"Joe Biden's horoscope on January 21 was especially strong (better than the president's). Watch for the vice president playing a much greater role during Obama's second term and coming to the fore to revamp the budget and economic policies across the board," writes the astrologist Shelley Ackerman in her view of the stars on The Aesthete.
Law & Order has been one of my TV favorites for years, harking back to the original cast in 1990.
I was especially taken by the long career there of actor Jerry Orbach, because I'd known him since he first played the character El Gallo in the legendary off-B'way play The Fantasticks. (This became the historic longest-running show ever and it had been dreamed up by my classmates at the University of Texas -- Tom Jones, Harvey Schmidt and the late Word Baker.)
You can still turn on television and almost always run across a version of Law & Order and if you're like me, usually you'll stick with it again to the end. Even though I have hosts of actor friends who have worked on this show, I don't know the Emmy-winning creator, Dick Wolf, but I feel somehow that I do. He is an omnipresent part of most TV viewer's lives.
Leading cast members have changed over the years but there is always someone or several "someones" who are first-rate actors, playing their roles with great plots, spin-offs, and fabulous reality even in small parts. (It is almost a game to see who the casting directors have chosen for the prime part of the judge in each case, whether it be writer Fran Lebowitz or Jane Alexander. These "small" parts are usually priceless.)
When I saw that Mr. Wolf had written a first novel titled The Intercept, naturally I skipped the reviews for fear of plot contamination. But last weekend I rushed and bought a copy from Shakespeare & Company just minutes before boarding a plane to Florida.
I did see that Mr. Wolf had lured the cream of thriller writers for his book jacket recommendations -- Harlan Coben, Lee Child, Nelson DeMille, Lisa Gardner, Brad Thor, Michael Connelly.
Mr. Wolf has become a slightly controversial figure in the rigors of TV creativity. Actors can be rabid about how they have been treated. But he proves here he can sit down alone and bang out a stunning, heart-stopping fiction. He uses a lot of real New Yorkers in this one; which makes for vivid reading; try Police Commissioner Ray Kelly, Mayor Michael Bloomberg, presidents George W. Bush and Barack Obama, and, briefly the author offers up Osama bin Laden in the days just before he was killed. In fact, the latter event is germane to what happens in The Intercept.
Jeremy Fisk is the name of the star detective of this book and author Wolf calls it "a Jeremy Fisk novel," so I expect we'll be reading more of Mr. Fisk. No, I'm not revealing anything about the intrigues of this fabulous new book. I'll just say with everybody else that it's un-put-downable, full of good and bad guys and lots of surprises. Again, it is a cautionary tale of how Islamic extremism has changed and grown since 9/11 -- and even before. It is stunningly more sophisticated and more terrifying.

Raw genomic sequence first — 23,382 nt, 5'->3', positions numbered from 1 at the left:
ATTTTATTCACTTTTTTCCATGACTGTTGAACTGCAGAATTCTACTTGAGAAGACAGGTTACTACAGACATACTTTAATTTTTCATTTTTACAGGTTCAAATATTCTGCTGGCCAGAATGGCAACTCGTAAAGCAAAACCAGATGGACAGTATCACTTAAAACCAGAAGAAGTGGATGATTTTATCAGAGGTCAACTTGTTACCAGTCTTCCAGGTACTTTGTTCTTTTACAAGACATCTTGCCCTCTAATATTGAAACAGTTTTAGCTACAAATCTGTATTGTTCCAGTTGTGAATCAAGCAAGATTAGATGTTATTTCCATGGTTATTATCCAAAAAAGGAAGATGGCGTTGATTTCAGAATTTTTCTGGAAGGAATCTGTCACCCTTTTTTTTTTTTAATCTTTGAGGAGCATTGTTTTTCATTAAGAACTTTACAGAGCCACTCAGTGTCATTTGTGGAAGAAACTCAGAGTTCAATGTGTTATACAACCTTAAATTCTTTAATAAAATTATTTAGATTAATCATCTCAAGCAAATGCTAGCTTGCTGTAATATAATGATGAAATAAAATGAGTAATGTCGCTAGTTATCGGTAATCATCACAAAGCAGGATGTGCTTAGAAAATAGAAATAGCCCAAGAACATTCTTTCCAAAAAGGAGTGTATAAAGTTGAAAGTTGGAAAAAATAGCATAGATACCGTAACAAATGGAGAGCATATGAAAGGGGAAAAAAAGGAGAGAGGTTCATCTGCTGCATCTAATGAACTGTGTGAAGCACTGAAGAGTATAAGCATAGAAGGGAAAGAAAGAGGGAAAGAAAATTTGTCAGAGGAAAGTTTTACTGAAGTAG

I happened to be reading The Intercept in a large house party where there were several TV personalities and they were surprised and pleased to find themselves as part of the book's plot. Real-life news reporters and celebrities from ABC's Nightline and NBC's Today show play their roles in Mr. Wolf's story. It was fun to read aloud from the book at dinner where several people were shocked and surprised to hear their very names emanating from Mr. Wolf's pages.
They hadn't known about The Intercept. If you are a thrill seeker, don't miss this novel. It's from William Morrow. I'll bet you find it on the best-seller list any minute.
- Invitations are already piling up for events happening in the spring of this year. (Remember spring?)
My cohorts and I already have Whoopi Goldberg appearing in a live unfettered uncensored interview for the Maria Droste Agency's April 9th cocktail "do"... The famous Matrix Awards lunch happens on April 22 at the Waldorf. I won this thing once upon a time and had the former governor of Texas, Ann Richards, introduce me. But the Matrix Awards haven't paid one bit of attention to anyone I've ever recommended to them. So much for "power of the press"... Bette Midler is opening at a Broadway theater still to be named, on April 24th. The show is titled "I'll Eat You Last: A Chat with Sue Mengers"... Hale House gives its Spring Gala on April 3 at the beautiful Mandarin Oriental Hotel and Frederick Anderson, Janice Innis-Thompson and Alexandra Lebenthal are the chairs.
(Being a "chair" means you are not sitting down and you are working your ass off from now till the event.)
I'm sure there are thousands of other happenings in April, but right now I am worrying about February and March.